While telling a posthumous life story may seem daunting, the task can be equally challenging when the subject is still alive. For Jane Fonda in Five Acts, Lacy did a dozen sit-downs with the actress, using Fonda’s 2005 memoir to guide her through the first four acts of her journey. But that only served as a road map. “It’s one thing to write a book in the quiet of your ranch,” says Lacy. “It’s another to relive it so many years later in front of a camera.”
Others agree that uncovering something new about your subject, especially one who’s well known, is one of the most important elements of a biopic. But a documentary cannot rely entirely on a dramatic reveal. “There are a few documentaries, especially biopics, that fall into the category of the special-secret-revealing — and as soon as the film is watched once, people know that secret,” says Bonhote. “If you base the quality of the film on that, you might fall flat.”
In fact, while many biopics play like Greek tragedies, swimming in the darkness of the person you are depicting is dangerous. Bonhote and Ettedgui mention McQueen’s struggle with drugs and his HIV diagnosis but don’t make those their focus. D’Apolito was at one point asked to put more emphasis on Radner’s eating disorder but didn’t want to send the wrong message about the actress. “It was somebody’s idea to tape a picture of Gilda looking really anorexic, and take her writing, where it said, ‘I hate myself,’ and plaster it across her picture,” she recalls. “But she didn’t hate herself. That was pretty clear to me.”
For Come Inside My Mind, HBO’s doc about the life of Robin Williams, director Marina Zenovich wrestled with how to depict the star’s suicide (he died at age 63), in the end using a scene from 1994’s Being Human where Williams sits on a beach, looking out on the water. “It’s a lot of responsibility, and you’re trying to handle the moment as elegantly as one can,” she says.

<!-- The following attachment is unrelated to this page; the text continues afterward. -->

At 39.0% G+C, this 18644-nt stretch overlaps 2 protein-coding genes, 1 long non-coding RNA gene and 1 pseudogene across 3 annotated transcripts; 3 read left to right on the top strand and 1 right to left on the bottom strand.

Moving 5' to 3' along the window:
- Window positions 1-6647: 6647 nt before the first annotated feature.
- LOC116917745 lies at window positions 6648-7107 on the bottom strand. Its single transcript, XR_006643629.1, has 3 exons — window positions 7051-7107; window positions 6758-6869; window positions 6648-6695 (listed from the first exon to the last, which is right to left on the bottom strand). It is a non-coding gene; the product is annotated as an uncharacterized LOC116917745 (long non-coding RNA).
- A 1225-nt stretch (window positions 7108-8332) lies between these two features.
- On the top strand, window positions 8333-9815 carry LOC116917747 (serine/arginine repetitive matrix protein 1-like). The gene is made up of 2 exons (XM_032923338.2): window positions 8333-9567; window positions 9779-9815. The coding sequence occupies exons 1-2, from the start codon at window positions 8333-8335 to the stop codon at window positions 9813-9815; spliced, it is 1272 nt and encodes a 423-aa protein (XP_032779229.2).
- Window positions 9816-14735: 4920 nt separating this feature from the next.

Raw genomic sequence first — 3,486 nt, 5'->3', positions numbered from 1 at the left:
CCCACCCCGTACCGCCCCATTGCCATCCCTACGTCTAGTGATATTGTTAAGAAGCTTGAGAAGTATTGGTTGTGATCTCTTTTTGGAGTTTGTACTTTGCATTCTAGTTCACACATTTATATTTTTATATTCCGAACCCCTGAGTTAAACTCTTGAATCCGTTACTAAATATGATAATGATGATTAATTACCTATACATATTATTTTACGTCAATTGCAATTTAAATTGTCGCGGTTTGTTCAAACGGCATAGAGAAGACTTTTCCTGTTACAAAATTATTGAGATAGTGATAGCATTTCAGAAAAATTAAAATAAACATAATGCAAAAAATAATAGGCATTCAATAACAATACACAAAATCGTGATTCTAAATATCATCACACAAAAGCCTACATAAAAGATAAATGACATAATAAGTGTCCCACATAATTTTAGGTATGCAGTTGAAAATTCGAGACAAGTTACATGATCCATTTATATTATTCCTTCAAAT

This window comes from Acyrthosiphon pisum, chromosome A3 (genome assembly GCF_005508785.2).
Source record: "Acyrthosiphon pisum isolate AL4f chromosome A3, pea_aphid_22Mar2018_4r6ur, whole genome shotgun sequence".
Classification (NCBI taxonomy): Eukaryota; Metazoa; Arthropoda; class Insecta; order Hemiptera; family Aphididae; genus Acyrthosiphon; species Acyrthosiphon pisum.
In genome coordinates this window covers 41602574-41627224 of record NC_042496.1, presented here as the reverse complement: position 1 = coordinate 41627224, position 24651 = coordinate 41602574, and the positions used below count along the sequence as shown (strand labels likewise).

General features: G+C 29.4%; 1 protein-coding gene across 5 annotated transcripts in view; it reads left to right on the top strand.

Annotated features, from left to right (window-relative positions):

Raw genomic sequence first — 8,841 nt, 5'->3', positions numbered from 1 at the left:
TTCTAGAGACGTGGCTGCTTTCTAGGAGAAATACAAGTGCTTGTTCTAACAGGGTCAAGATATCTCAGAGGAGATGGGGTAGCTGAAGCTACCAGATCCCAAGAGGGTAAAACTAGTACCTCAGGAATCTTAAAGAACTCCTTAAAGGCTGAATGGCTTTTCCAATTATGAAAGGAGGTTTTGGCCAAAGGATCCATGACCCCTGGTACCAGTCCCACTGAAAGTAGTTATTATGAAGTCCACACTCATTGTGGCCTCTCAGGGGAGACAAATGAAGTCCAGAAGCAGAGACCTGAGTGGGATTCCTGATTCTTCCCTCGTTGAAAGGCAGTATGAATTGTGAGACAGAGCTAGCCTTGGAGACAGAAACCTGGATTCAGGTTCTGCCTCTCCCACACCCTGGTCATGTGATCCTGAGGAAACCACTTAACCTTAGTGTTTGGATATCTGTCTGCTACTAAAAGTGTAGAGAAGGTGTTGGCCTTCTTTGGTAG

Even with exhaustive research, filmmakers often feel something may be missing from a portrait. Love, Gilda features abundant commentary on Radner’s life, but D’Apolito still wishes she could have known more about the star’s marriage to Gene Wilder. “In the tapes, and in her writings, she just adored him. I had heard [other] things from her friends and his book, but I tried to keep the film from her point of view and how she felt about him,” says D’Apolito.
In Zenovich’s case, most of Williams’ family declined to be interviewed, but thankfully his son Zak agreed to participate. Says Zenovich: “Had Zak not been so eloquent, we would’ve needed something else, but he really spoke for the family.”
Each of these documentaries is a portrait of a unique artist, yet there are many commonalities among the subjects beyond the height of fame they all managed to reach. “Almost all of them had troubled childhoods,” observes Lacy. “When I was doing American Masters, I had done almost 250 films — it was amazing, the commonality of the demons. It makes you tougher, but many of them succumb.”
In telling the stories of those who do, the goal is to engage the viewer in the subject’s complete path. “A lot of times, everybody knows the end, but you’re trying to get them there in a new way,” says Zenovich. “You want to give them a journey getting there so that they appreciate the end in a different way.”
This story first appeared in a November stand-alone issue of The Hollywood Reporter magazine. To receive the magazine, click here to subscribe.